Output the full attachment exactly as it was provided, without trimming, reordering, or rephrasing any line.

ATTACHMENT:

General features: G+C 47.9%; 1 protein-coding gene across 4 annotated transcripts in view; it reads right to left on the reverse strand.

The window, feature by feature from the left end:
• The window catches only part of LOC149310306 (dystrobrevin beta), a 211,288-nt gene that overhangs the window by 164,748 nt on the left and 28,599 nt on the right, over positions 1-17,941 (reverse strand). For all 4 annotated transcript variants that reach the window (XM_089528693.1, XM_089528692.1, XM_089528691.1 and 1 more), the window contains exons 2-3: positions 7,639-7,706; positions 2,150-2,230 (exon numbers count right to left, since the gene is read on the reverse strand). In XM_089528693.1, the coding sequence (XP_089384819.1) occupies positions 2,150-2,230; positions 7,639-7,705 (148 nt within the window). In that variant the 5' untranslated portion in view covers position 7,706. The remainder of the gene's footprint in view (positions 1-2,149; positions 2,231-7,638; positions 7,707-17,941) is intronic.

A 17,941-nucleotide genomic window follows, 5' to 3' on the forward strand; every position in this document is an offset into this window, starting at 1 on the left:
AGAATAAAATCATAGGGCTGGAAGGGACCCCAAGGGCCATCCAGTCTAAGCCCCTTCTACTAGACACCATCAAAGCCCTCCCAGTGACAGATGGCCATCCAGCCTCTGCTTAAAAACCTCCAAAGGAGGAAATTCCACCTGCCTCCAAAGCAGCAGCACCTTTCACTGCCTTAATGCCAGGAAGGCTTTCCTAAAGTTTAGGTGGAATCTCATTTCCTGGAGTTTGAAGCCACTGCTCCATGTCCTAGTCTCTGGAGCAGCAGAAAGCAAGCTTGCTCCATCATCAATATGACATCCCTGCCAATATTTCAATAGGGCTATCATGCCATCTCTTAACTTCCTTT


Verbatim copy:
General features: G+C 47.9%; 1 protein-coding gene across 4 annotated transcripts in view; it reads right to left on the reverse strand.

The window, feature by feature from the left end:
• The window catches only part of LOC149310306 (dystrobrevin beta), a 211,288-nt gene that overhangs the window by 164,748 nt on the left and 28,599 nt on the right, over positions 1-17,941 (reverse strand). For all 4 annotated transcript variants that reach the window (XM_089528693.1, XM_089528692.1, XM_089528691.1 and 1 more), the window contains exons 2-3: positions 7,639-7,706; positions 2,150-2,230 (exon numbers count right to left, since the gene is read on the reverse strand). In XM_089528693.1, the coding sequence (XP_089384819.1) occupies positions 2,150-2,230; positions 7,639-7,705 (148 nt within the window). In that variant the 5' untranslated portion in view covers position 7,706. The remainder of the gene's footprint in view (positions 1-2,149; positions 2,231-7,638; positions 7,707-17,941) is intronic.

A 17,941-nucleotide genomic window follows, 5' to 3' on the forward strand; every position in this document is an offset into this window, starting at 1 on the left:
AGAATAAAATCATAGGGCTGGAAGGGACCCCAAGGGCCATCCAGTCTAAGCCCCTTCTACTAGACACCATCAAAGCCCTCCCAGTGACAGATGGCCATCCAGCCTCTGCTTAAAAACCTCCAAAGGAGGAAATTCCACCTGCCTCCAAAGCAGCAGCACCTTTCACTGCCTTAATGCCAGGAAGGCTTTCCTAAAGTTTAGGTGGAATCTCATTTCCTGGAGTTTGAAGCCACTGCTCCATGTCCTAGTCTCTGGAGCAGCAGAAAGCAAGCTTGCTCCATCATCAATATGACATCCCTGCCAATATTTCAATAGGGCTATCATGCCATCTCTTAACTTCCTTT